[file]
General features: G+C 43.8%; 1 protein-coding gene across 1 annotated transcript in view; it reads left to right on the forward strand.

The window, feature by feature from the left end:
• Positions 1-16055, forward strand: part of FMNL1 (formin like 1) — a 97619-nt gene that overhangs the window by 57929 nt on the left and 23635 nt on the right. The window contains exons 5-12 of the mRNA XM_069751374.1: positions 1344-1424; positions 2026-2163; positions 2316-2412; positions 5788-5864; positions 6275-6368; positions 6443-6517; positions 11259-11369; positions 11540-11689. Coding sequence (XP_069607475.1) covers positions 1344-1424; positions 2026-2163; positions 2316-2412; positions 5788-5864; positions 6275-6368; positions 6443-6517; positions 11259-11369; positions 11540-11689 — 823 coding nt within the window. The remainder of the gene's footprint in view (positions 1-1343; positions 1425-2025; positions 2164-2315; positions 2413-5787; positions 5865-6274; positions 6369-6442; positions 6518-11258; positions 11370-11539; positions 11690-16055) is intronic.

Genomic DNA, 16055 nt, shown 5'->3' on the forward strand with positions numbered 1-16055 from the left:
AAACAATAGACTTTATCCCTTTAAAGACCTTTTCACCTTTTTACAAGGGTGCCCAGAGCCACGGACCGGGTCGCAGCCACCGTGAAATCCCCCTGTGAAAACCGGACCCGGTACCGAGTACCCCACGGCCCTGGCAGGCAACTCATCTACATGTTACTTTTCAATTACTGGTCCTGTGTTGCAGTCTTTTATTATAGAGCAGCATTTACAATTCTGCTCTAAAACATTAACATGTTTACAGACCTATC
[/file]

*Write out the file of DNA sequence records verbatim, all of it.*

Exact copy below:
General features: G+C 43.8%; 1 protein-coding gene across 1 annotated transcript in view; it reads left to right on the forward strand.

The window, feature by feature from the left end:
• Positions 1-16055, forward strand: part of FMNL1 (formin like 1) — a 97619-nt gene that overhangs the window by 57929 nt on the left and 23635 nt on the right. The window contains exons 5-12 of the mRNA XM_069751374.1: positions 1344-1424; positions 2026-2163; positions 2316-2412; positions 5788-5864; positions 6275-6368; positions 6443-6517; positions 11259-11369; positions 11540-11689. Coding sequence (XP_069607475.1) covers positions 1344-1424; positions 2026-2163; positions 2316-2412; positions 5788-5864; positions 6275-6368; positions 6443-6517; positions 11259-11369; positions 11540-11689 — 823 coding nt within the window. The remainder of the gene's footprint in view (positions 1-1343; positions 1425-2025; positions 2164-2315; positions 2413-5787; positions 5865-6274; positions 6369-6442; positions 6518-11258; positions 11370-11539; positions 11690-16055) is intronic.

Genomic DNA, 16055 nt, shown 5'->3' on the forward strand with positions numbered 1-16055 from the left:
AAACAATAGACTTTATCCCTTTAAAGACCTTTTCACCTTTTTACAAGGGTGCCCAGAGCCACGGACCGGGTCGCAGCCACCGTGAAATCCCCCTGTGAAAACCGGACCCGGTACCGAGTACCCCACGGCCCTGGCAGGCAACTCATCTACATGTTACTTTTCAATTACTGGTCCTGTGTTGCAGTCTTTTATTATAGAGCAGCATTTACAATTCTGCTCTAAAACATTAACATGTTTACAGACCTATC